The Many Flavors of Quantum Machine Learning Pie
The Many Flavors of Quantum Machine Learning Pie
Artwork by DALL-E/OpenAI. Prompt: “A supercomputer powered by thanksgiving pie, digital art, cyberpunk”
As quantum machine learning continues to bake in the hot ovens of science, let’s address a possible misunderstanding in our midst. The root of the misunderstanding pertains to the scope of the term “quantum machine learning” (QML).
Much like its cousin, good old fashioned (!) machine learning (ML), QML is a wide field that includes many different techniques. Much like you wouldn’t want just one pie at the table this Thanksgiving, there are in fact many different flavors of QML pie to choose from.
The misunderstanding can occur when characteristics of one slice of QML are assumed to apply to another or all of the slices. As I tell my children, just because you struggle with the pumpkin, it doesn’t mean you shouldn’t try the pecan.
The flavor people often think of when they think of QML is discriminative supervised learning. This may be because many of the most impactful applications of classical ML have involved using supervised learning to analyze and classify massive data sets. This is something classical computers already excel at, but that doesn’t mean quantum will excel at it too.
Certainly, you could implement classical supervised learning techniques, such as principal component analysis and support vector machines on a quantum device, but due to the high error rates of today’s quantum devices, you won’t be able to load the big datasets you want to analyze onto the quantum devices.
This just won’t work — at least any time soon. Much like trying to make a heaping apple pie in a short-sided tart pan, the contents don’t match the container.
The near-term value for quantum in ML is not in supervised ML, but in a different flavor: generative modeling, also known as generative AI.
There’s no reason to use quantum for something that classical computers already excel at. That’s why the near-term value for quantum in ML is not in supervised ML, but in a different flavor: generative modeling, also known as generative AI.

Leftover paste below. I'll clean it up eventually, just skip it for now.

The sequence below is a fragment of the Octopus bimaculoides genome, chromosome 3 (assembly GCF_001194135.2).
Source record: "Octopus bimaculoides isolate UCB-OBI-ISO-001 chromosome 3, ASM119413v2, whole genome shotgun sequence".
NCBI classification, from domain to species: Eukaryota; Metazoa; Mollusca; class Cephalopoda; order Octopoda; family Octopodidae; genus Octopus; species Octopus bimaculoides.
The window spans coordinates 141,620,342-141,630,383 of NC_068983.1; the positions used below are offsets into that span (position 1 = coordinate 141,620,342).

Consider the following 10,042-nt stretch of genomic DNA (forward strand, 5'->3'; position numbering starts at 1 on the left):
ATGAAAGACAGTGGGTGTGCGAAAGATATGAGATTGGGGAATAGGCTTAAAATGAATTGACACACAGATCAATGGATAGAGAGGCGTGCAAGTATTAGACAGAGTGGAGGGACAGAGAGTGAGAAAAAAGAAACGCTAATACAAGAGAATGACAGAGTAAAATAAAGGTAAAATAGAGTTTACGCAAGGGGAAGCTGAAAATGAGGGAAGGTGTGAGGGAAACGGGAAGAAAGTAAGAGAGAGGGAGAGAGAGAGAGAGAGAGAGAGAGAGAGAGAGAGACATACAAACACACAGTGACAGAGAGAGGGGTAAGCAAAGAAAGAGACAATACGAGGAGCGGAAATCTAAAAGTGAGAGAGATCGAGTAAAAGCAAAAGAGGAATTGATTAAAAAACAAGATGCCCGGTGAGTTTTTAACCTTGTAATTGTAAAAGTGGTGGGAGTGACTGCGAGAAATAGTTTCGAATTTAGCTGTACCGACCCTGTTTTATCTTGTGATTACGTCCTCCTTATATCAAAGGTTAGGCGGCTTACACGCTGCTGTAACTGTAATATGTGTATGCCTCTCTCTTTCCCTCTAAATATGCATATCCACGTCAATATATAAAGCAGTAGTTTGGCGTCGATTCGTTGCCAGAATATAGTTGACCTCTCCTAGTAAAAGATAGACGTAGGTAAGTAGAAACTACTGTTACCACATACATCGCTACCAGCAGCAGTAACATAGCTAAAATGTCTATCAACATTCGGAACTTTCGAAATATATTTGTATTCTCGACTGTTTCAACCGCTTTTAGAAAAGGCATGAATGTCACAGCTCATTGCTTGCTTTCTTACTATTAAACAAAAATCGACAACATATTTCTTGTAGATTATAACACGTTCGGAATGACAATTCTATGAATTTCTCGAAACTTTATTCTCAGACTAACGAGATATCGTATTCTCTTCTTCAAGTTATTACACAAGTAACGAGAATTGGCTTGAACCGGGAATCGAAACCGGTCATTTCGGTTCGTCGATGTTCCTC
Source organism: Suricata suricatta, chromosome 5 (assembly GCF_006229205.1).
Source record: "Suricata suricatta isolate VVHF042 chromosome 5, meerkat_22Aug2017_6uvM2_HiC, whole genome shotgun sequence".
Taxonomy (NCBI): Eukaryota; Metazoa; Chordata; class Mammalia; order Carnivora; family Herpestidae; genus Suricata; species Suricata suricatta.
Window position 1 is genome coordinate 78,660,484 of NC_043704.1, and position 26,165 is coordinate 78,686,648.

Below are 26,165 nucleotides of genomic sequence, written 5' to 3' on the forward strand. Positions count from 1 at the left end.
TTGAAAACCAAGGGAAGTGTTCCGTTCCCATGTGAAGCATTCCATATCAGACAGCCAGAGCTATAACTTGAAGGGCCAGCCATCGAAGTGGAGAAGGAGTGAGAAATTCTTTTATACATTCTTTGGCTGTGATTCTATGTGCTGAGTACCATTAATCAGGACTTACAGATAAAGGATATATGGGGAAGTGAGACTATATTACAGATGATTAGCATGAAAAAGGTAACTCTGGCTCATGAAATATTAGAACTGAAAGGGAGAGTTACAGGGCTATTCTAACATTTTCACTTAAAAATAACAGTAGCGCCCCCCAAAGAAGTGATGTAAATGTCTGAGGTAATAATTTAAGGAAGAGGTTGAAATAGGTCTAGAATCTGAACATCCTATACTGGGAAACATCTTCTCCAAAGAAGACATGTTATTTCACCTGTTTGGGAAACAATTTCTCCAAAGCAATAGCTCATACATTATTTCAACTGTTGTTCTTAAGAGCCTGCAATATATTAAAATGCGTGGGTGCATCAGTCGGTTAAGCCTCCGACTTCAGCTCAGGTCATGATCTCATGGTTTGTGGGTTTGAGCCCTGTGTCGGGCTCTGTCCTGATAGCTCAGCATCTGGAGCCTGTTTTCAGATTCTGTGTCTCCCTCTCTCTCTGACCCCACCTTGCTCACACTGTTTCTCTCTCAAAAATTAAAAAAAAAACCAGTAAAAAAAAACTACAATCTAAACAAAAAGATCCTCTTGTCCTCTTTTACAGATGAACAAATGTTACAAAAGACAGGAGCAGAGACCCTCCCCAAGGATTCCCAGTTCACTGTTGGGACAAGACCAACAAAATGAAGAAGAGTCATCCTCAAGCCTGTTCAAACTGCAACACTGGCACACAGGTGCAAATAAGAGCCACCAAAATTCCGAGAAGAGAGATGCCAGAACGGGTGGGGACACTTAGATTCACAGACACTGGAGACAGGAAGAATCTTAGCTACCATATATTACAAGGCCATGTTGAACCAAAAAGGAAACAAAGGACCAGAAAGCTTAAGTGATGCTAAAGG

Rather than learning to label data from large training datasets, generative AI generates new data. Well-known examples include GPT-3 and DALL-E for generating text and images, but generative AI can also generate code, 3D objects, and as we have shown in our own work, novel solutions to complex combinatorial optimization problems (more on this later).
In generative modeling, you still need big datasets to train the generative models. However, you can keep the training data in the classical realm, while still leveraging quantum. In some classical generative neural networks, there is a component called a “latent space” that provides a condensed, compressed description of the input data, approximately capturing the data in fewer variables. This latent space presents the opportunity to stir in your quantum ingredients.
Artwork by DALL-E/OpenAI. Prompt: “Dropping a quantum computer into a large pot of soup, digital art”
In our approaches to quantum-enhanced generative modeling, we map the distilled information of the latent space onto a quantum circuit, which can be on a real quantum device or a classical simulation of a quantum circuit. The distilled data encoded in the quantum circuit then informs the generation of new samples, whether that’s AI-generated text or images of handwritten digits, as we recently demonstrated using a quantum device.